Our pets have CB-1 receptors in the brain and  CB-2 receptors in the body, their natural messenger cannabinoids are anandamide and 2-AG, anandamide’s effects can occur in either the central or peripheral nervous system. These distinct effects are mediated primarily by CB1 cannabinoid receptors in the central nervous system, and CB2 cannabinoid receptors in the periphery. The latter are mainly involved in functions of the immune system. Cannabinoid receptors were originally discovered as being sensitive to Δ9-tetrahydrocannabinol (Δ9-THC, commonly called THC), which is the primary psychoactive cannabinoid found in cannabis.

The discovery of anandamide came from research into CB1and CB2, as it was inevitable that a naturally occurring (endogenous) chemical would be found to affect these receptors. The 2-AG is an endocannabinoid, an endogenous agonist of the CB1 receptor. It is an ester formed from the omega-6 fatty acid arachidonic acid and glycerol. It is present at relatively high levels in the central nervous system, with cannabinoid neuromodulatory effects stimulating receptors in your pet’s brain and throughout the body. The cannabinoids in cannabis attach to those same receptors.

However, they resist letting go of those receptors so their effect is more powerful and longer-lasting. Drugs that hang on to receptors longer than the natural messengers are called an agonist. The chief agonist cannabinoids in cannabis are Δ9-tetrahydrocannabinol (aka THC or delta-9) and cannabidiol(aka CBD). When the effects of cannabinoids wear off, it is because they were processed (metabolized) by the pet’s liver into compounds that left through the bile and urine or were stored in the pet’s body fat. 

These  two endocannabinoids, or signaling molecules—known as Anandamideand 2-AG, are of great importance:

  • When manufactured and released within the body, Anandamide and 2-AG ‘bind’ or ‘fit’ into the CB1 and CB2 receptors like keys fitting into locks, activating them to tackle the job of restoring a variety of aspects of health.


Phytocannabinoids are plant substances that stimulate cannabinoid receptors. These cannabinoids are abundant in the resin that is produced by glandular structures in the cannabis plant called trichomes. This resin is also rich in terpenes, which are responsible for the characteristic smell of the cannabis plant. Delta-9-tetrahydrocannabinol, or THC, is the most psychoactive and certainly the most known of these substances, but other cannabinoids such as cannabidiol (CBD) and cannabinol (CBN) are gaining the interest  due to a variety of healing properties. Cannabinoid receptors are present throughout the body, embedded in cell membranes, and are believed to be more numerous than any other receptor system. When cannabinoid receptors are stimulated, a variety of physiologic processes begin. Researchers have identified two cannabinoid receptors: CB1, predominantly present in the nervous system, connective tissues, glands, and organs, and CB2, predominantly found in the immune system. Many tissues contain both CB1 and CB2 receptors, each linked to a different action.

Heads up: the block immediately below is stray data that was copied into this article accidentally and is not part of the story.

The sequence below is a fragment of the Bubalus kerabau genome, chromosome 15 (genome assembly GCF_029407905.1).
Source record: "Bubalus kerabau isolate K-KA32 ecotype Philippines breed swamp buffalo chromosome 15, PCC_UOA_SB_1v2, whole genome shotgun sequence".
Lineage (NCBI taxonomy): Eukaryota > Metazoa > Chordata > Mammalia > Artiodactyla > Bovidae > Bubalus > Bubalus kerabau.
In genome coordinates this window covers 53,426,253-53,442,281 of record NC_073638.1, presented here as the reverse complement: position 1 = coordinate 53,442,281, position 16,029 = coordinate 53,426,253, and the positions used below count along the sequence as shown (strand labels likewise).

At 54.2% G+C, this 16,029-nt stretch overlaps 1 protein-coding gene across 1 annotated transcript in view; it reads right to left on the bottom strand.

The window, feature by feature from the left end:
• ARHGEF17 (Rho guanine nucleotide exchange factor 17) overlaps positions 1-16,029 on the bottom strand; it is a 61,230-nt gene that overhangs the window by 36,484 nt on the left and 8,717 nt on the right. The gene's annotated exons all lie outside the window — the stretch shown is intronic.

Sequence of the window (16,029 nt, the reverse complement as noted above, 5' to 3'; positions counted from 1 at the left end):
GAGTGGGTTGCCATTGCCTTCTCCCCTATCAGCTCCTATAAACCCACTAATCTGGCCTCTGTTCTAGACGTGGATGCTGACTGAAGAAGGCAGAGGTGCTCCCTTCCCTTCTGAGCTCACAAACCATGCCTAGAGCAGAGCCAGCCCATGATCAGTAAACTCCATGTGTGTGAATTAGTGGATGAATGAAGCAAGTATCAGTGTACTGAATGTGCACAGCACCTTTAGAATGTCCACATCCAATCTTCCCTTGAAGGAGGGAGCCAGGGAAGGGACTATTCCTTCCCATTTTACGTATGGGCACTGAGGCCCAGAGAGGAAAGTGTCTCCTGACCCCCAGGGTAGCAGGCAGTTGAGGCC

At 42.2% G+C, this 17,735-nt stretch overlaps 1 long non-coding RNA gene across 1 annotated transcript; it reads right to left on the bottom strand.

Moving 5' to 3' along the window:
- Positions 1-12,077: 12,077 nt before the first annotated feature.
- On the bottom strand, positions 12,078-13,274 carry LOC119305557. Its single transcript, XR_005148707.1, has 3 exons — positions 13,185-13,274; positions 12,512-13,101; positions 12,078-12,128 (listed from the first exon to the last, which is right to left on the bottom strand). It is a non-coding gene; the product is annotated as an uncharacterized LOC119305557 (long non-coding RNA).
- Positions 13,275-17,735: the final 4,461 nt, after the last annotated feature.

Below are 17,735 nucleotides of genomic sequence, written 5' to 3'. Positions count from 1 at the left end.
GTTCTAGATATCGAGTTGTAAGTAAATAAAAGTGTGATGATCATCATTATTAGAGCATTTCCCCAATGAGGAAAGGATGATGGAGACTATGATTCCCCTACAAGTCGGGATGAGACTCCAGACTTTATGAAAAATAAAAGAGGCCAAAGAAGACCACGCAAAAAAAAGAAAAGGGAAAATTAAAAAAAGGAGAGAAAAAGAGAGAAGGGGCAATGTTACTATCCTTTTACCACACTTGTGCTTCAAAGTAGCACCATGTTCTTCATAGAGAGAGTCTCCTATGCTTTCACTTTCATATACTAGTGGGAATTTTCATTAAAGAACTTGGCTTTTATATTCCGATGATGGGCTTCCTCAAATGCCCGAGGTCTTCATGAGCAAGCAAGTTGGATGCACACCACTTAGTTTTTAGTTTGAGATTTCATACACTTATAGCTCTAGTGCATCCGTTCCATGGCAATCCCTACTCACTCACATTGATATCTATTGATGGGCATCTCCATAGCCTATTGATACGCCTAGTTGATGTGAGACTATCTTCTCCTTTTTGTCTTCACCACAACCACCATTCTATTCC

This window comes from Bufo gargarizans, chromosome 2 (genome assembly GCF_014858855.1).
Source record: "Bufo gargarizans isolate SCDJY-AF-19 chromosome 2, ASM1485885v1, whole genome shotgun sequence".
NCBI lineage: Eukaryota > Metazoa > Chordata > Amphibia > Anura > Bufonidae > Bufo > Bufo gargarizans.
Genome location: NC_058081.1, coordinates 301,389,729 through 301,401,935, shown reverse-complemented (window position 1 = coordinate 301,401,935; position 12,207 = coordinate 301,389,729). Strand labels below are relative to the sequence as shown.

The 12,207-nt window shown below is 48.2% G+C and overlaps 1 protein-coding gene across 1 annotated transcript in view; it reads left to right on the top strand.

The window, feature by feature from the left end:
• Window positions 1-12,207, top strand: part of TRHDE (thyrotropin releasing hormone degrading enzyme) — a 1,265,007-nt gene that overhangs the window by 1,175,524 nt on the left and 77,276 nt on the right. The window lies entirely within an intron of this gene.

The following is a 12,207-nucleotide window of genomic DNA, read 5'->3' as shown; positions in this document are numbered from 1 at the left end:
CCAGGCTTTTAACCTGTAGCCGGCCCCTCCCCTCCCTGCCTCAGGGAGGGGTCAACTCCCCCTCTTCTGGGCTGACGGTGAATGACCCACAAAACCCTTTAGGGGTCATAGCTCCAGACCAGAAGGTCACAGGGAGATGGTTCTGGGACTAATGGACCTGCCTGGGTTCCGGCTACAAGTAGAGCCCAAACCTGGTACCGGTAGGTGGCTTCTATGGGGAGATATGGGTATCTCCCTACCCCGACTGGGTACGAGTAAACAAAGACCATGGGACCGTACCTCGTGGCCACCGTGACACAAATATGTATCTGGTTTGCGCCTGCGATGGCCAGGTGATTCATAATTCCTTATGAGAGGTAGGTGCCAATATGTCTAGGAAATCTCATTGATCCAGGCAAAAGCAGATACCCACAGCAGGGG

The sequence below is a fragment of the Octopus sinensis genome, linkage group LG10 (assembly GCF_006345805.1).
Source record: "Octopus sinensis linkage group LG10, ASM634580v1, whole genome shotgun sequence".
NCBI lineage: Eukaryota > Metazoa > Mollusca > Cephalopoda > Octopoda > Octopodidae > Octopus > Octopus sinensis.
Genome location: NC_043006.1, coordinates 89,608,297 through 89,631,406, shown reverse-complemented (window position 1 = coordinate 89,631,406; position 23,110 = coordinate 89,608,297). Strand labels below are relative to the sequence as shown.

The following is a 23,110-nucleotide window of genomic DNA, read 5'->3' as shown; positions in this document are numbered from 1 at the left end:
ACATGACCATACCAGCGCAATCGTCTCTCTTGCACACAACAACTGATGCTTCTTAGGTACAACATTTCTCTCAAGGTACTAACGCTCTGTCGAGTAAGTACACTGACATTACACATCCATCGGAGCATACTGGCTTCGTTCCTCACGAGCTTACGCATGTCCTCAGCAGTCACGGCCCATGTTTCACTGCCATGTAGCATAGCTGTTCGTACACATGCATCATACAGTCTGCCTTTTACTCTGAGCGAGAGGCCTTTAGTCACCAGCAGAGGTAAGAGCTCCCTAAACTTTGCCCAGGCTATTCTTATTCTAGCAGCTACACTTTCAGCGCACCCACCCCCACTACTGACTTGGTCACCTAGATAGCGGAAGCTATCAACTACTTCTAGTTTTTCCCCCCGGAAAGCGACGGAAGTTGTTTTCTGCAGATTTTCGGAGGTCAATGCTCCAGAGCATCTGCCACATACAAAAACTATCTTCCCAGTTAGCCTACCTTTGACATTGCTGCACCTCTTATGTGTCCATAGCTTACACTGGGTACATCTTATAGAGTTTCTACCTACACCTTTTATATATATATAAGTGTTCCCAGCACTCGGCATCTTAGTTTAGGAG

Endocannabinoids are substances our bodies naturally make to stimulate CB1 and CB2 receptors. The two most well understood of these molecules areanandamide and 2-arachidonoylglycerol (2-AG), they are synthesized on-demand from cell membrane arachidonic acid derivatives, have a local effect and short half-life before being degraded by the enzymes fatty acid amide hydrolase (FAAH) and monoacylglycerol lipase (MAGL).

What are Cannabinoids

Cannabinoids are naturally occurring compounds found in the cannabis sativa plant, active chemicals in cannabis that cause drug-like effects throughout the body, including the central nervous system and the immune system. They are also known as phytocannabinoids. The main active cannabinoid in cannabis is delta-9-THC. Another active cannabinoid is cannabidiol (CBD), which may relieve pain and lower inflammation without causing the “high” of delta-9-THC.

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Cannabinoids may be useful in treating the side effects of cancer and cancer treatment.

Other possible effects of cannabinoids may include:


CBD is short for cannabidoil- is one of at least 113 active cannabinoids identified in cannabis. It is a major phytocannabinoid, accounting for up to 40% of the plant’s extract. CBD is considered to have a wide scope of potential medical applications – due to clinical reports showing the lack of side effects, particularly a lack of psychoactivity (as is typically associated with ∆9-THC), and non-interference with several psychomotor learning and psychological functions.
CBD produces some of the same (well researched) medical benefits of THC (tetrahydrocannabinol) with out the high.


Terpenes are a large and diverse class of organic compounds, produced by a variety of plants that are the major components of resin offering their lush aroma. In 3 seconds, the body responds to the aroma of an oil. It profoundly impacts the nerves, cells, and mood via the limbic system of the brain. 

Terpenes and terpenoids are the primary constituents of the essential oils of many types of plants and flowers and are derived biosynthetically from units of isoprene, the isoprene units linked together and form linear chains, as chains of isoprene units are built up, the resulting terpenes are classified sequentially by size as hemiterpenes, monoterpenes, sesquiterpenes, diterpenes, sesterterpenes, triterpenes, and tetraterpenes.

Terpenes are also major constituents of Cannabis sativa plants, which contain at least 120 identified compounds. In addition to being responsible for the plant’s aroma, they can act synergistically to create an “entourage effect” magnifying the therapeutic benefits of the plant’s individual compounds. 

Anandamide, also known as N-arachidonoylethanolamine or AEA

2-Arachidonoylglycerol (2-AG)